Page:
The last time this writer heard an artist describe his music as “American Music” was the late Clarence “Gatemouth” Btown who shunned the blues label people ascribed to him. Now we have Minnesota folk-rocker Erik Koskinen taking issue with the label “Americana,” describing his music instead as “all American roots music.” He expounds, “It’s not Americana music. I learned how to play blues music, I learned how to play country music, and how to play folk, bluegrass, jazz, whatever. I learned how to play American music.” So, on Burning the Deal you will hear echoes of Hank Williams, J.J. Cale, Chuck Berry, or maybe even John Lee Hooker, to name just a few. However, it goes much deeper than that. In the vein of his close friend, Jeffrey Foucault, Koskinen’s songs are stripped-down, breathe the Midwestern air, paint character portraits, and have a deceptively haunting quality.
Certainly, a good part of this is in the songwriting but it also owes to the quality of those he recruited, as talented a foursome as you’ll find in roots music. The now legendary Greg Leisz (Dave Alvin, Bill Frisell, Lucinda Williams) plays pedal steel, lap steel and mandolin. Drummer Jay Bellarose and bassist Jennifer Condos (Marc Cohn, Ray LaMontagne) are highly demanded session players. Co-producer Bernie Larsen, The L.A. veteran who has played with a staggering number of artists ranging from Jackson Browne, Melissa Etheridge to Public Enemy, handles both guitars and keys. Koskinen, versatile in his own right, plays guitar and sings when fronting these bandmates but handles all instruments himself on two tracks. He already played guitar, clarinet and oboe but Larsen, who’d played with Ry Cooder and with David Linley’s El Rayo-X, helped Kostinen expand his palette, to put textures around the essence of the song and avoid excess.
You may have already seen the “Big Plane” video starring Amelia Fleetwood (daughter of Mick). Koskinen wrote the song while touring in Europe, longing to get home and be with his love. It features terrific pedal steel from Leisz, as do several others. While it may be the most accessible and memorable track, there are many other standouts. The opening “Gun” has that haunting quality we might associate with artists like Ray Bonneville, as the protagonist becomes so desperate, that he commits a serious act, for which he pays severe consequences. It is loosely based on the story of a high school acquaintance whose third strike sent him to prison for life. Koskinen adds that the character in “Down in the Factory” – “where they manufacture jealousy, apathy, gluttony and anxiety—could be that guy’s brother.” Instrumentation like the minor key droning underneath Leisz’s mandolin in that latter of the intersection of gutty blues and second-line rhythms in “Sell Out” add to the dark moody vibe. And then there are lines like this in “Crazy” – “it’s easy going crazy but it’s hard staying sane enough.”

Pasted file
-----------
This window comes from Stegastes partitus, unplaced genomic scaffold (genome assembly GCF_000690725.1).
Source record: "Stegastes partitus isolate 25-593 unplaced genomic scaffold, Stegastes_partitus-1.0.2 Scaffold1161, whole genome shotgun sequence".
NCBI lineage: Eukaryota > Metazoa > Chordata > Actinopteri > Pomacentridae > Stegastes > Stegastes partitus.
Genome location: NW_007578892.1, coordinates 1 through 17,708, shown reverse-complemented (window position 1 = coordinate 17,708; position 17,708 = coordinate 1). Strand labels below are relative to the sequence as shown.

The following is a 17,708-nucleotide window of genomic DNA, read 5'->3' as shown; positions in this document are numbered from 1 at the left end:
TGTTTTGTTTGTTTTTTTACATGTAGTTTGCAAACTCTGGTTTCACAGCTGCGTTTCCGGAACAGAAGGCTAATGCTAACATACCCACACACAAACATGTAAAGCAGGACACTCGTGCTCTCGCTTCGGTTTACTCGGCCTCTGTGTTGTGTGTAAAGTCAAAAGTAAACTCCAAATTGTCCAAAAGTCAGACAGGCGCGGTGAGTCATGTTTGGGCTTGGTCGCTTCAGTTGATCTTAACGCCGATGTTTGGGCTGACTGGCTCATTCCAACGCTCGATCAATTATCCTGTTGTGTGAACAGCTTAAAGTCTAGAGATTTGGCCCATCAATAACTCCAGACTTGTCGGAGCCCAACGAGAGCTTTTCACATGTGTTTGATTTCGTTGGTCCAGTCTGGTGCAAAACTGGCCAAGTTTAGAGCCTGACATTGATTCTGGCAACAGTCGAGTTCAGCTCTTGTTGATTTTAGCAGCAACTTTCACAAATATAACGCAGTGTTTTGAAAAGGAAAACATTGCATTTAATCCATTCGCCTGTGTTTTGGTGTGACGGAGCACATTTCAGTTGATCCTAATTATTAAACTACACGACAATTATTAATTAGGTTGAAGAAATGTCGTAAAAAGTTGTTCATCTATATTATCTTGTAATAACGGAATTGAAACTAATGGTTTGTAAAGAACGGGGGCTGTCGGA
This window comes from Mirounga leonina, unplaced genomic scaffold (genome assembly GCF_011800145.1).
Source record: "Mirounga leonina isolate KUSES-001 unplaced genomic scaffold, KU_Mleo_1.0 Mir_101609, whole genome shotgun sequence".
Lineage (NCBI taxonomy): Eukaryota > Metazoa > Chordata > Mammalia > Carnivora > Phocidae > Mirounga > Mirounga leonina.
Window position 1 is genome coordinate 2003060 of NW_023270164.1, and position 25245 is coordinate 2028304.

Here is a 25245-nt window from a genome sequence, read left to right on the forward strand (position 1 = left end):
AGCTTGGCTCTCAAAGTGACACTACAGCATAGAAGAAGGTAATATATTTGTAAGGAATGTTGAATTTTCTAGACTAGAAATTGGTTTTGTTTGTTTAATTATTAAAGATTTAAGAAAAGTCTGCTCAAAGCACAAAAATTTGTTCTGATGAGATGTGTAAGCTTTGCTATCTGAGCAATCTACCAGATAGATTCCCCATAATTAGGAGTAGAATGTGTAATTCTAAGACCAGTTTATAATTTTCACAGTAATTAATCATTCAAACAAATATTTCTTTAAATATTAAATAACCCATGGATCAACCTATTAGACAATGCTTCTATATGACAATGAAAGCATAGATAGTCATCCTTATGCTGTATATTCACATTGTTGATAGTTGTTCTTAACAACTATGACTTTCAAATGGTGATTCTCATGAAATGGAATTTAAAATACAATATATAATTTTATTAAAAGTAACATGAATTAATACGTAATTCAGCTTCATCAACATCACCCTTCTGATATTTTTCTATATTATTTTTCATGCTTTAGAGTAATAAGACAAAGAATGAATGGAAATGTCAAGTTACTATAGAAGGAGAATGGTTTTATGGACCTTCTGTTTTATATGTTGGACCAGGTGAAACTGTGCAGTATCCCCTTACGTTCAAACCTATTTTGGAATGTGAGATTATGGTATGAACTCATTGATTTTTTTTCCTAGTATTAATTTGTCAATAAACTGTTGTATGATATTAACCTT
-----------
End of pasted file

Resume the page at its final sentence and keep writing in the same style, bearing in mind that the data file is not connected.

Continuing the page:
”Losers Like You and Me” also simmers with atmospheric blues as Leisz’s steel notes add to the contemplative tone of the album’s most fully realized track. Interestingly, he has in line in the tune, “you had the urge for goin’.” Pulling no punches, Koskinen admits to stealing it directly from Tom Rush. Similarly, though not as directly, “Darlin’” owes to Chuck Berry. (“plays his guitar like ringing a bell”) The slow, country Hank Williams influence in felt in “Ordinary Fool,” another standout. The spare “Crazy” and back porch blues “Pony to Ride” are where Koskinen plays alone.
As captured in that first paragraph quote, Koskinen’s influences run deep. He was born in Colorado to a mother from Wichita Falls, TX, and a dad from Helsinki, Finland. His major influence growing up, primarily through his dad was singing cowboys, inspired by the Gene Autry and Roy Rogers TV shows, and later through music festivals. Like his parents, Koskinen’s lead a nomadic existence from New York state to Michigan and to Minneapolis, where he finally found a group of musicians that played patiently and shared his vision, and finally to rural Minnesota, where he currently resides on a farm with his girlfriend. He’s also spent time in Nashville and California, seeking his musical muse. Along the way, through construction work and other jobs, he’s been a keen observer of small towns and rural life. His music reflects that and more.
Koskinen’s developed his unique style, that he loosely calls “American music.” Call it what you want. It’s deeply engaging.